Back in July 2011 I posted here crowing about winning a writing contest. The story, titled “Make Love Not War”, is about my brief love affair during a summer-study abroad program in 1978.
Now that story has been published in Seasons of Our Lives, a new ebook series available on Amazon’s Kindle Store from Matilda Butler and Kendra Bonnett of Women’s Memoirs. And they asked me to read my story for the book trailer!
You can view it here–
They’d like me to tell you that “These are award-winning life stories that will charm, intrigue, captivate, and inspire. There is a second treat in these volumes. After each story, there is a takeaway to help readers think about their lives and consider effective ways to write their own life stories.”
- SEASONS OF OUR LIVES: SPRING
- SEASONS OF OUR LIVES: SUMMER
- SEASONS OF OUR LIVES: AUTUMN
- SEASONS OF OUR LIVES: WINTER
I was delighted with the “takeaway” Matilda and Kendra wrote to accompany “Make Love Not War.” They called out aspects of my essay that I had not yet seen–such as the way the details of time and place are essential to this story. And they liked the way the repeated phrase about the telephone “brings change and creates hinges in the plot.” It’s nice to know that something I worked hard on actually worked for my readers! (And please, let’s talk more about my writing. This feels good!)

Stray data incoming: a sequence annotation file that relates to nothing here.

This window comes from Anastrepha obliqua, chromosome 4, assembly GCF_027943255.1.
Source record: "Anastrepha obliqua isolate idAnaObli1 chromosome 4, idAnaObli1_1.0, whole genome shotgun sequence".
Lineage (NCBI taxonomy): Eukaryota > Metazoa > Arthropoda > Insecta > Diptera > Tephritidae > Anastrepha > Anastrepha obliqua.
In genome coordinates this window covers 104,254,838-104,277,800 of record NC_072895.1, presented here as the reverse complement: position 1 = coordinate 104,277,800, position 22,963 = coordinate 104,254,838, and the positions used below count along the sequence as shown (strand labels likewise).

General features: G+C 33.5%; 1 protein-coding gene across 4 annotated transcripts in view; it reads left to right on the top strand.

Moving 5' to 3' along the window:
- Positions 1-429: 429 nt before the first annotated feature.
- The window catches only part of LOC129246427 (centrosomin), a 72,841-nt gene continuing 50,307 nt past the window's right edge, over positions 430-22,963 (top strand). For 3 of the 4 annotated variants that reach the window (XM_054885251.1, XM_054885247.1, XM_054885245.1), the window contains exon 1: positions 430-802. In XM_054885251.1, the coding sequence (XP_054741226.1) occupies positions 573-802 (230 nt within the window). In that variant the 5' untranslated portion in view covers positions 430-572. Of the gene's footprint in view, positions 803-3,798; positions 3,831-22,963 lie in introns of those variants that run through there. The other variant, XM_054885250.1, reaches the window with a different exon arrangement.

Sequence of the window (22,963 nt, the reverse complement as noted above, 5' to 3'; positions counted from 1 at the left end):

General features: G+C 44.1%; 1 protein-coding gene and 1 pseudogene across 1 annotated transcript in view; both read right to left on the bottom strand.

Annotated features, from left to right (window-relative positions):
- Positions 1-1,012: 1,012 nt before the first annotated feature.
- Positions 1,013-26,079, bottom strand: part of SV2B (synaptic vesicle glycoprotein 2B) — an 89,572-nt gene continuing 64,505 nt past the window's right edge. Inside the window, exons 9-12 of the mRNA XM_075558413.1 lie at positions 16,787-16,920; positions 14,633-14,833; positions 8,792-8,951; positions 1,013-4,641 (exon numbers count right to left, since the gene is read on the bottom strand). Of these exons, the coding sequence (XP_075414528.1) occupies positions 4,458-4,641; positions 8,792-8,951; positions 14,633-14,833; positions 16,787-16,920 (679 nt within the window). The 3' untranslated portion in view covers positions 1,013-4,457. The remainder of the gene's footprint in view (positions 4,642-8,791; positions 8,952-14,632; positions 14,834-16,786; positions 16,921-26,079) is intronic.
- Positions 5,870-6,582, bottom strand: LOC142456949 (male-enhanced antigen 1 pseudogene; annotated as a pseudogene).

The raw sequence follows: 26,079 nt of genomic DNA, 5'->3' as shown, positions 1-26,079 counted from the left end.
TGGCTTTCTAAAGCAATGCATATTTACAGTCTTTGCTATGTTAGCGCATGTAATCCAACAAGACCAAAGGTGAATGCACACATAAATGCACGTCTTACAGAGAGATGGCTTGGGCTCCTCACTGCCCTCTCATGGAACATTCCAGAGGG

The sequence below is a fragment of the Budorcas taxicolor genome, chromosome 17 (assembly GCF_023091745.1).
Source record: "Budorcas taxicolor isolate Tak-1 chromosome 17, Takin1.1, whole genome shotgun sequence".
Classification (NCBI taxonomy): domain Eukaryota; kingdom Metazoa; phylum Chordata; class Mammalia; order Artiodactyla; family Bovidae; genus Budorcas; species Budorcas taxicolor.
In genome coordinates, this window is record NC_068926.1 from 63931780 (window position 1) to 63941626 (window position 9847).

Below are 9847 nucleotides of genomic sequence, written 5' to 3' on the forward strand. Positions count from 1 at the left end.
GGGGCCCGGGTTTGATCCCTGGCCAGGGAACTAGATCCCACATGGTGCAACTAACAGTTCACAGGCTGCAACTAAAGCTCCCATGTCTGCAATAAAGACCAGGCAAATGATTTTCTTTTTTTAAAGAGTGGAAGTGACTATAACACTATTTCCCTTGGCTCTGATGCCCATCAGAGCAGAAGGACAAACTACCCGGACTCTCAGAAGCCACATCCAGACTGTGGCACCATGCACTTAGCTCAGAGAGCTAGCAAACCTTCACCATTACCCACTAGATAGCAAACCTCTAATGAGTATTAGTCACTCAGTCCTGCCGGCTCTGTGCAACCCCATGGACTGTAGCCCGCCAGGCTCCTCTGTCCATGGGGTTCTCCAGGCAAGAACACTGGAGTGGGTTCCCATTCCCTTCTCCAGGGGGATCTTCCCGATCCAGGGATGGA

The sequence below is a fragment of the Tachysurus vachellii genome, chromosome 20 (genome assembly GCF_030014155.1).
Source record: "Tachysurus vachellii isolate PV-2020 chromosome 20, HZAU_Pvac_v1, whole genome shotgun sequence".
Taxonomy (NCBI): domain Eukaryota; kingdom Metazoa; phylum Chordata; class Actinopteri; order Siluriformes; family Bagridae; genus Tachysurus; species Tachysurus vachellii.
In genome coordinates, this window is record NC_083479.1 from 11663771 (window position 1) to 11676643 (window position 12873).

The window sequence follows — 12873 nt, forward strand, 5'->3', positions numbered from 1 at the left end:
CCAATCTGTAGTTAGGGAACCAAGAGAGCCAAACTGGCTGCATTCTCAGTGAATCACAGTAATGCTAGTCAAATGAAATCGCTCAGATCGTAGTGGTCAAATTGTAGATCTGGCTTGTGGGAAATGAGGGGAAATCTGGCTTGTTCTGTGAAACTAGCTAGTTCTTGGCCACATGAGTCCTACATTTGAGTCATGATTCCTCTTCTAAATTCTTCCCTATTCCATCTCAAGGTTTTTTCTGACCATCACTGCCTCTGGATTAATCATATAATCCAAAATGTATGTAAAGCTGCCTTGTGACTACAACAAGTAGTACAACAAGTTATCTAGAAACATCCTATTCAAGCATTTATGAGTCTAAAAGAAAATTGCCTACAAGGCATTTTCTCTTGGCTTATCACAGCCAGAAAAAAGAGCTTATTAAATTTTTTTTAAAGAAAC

I believe this was the most revised piece of writing in my memoir repertoire. I boiled away episodes and even characters until some would read this and say, “That’s not the way it happened at all,” in order to make it work in the Women’s Memoirs short essay format. This is the craft aspect of writing memoir. I killed a lot of darlings to create that contest entry. (For my actual memoir, I’ll go back to the 30-page version and see if I’ve learned enough to make it work.)
So here’s my request–my message in a bottle. IF YOU know someone who was part of the Group Indiana, 1978, Dijon France–If YOU know the whereabouts of a boy from Lebanon who passed through Dijon before moving to Moscow to study medicine in 1978–whose family was from Morocco and may have returned there–if YOU are, or knew, the boy we called “Miko” who loved Halim as much as I did–please get in touch. What are the Internets for, if not unlikely reunions?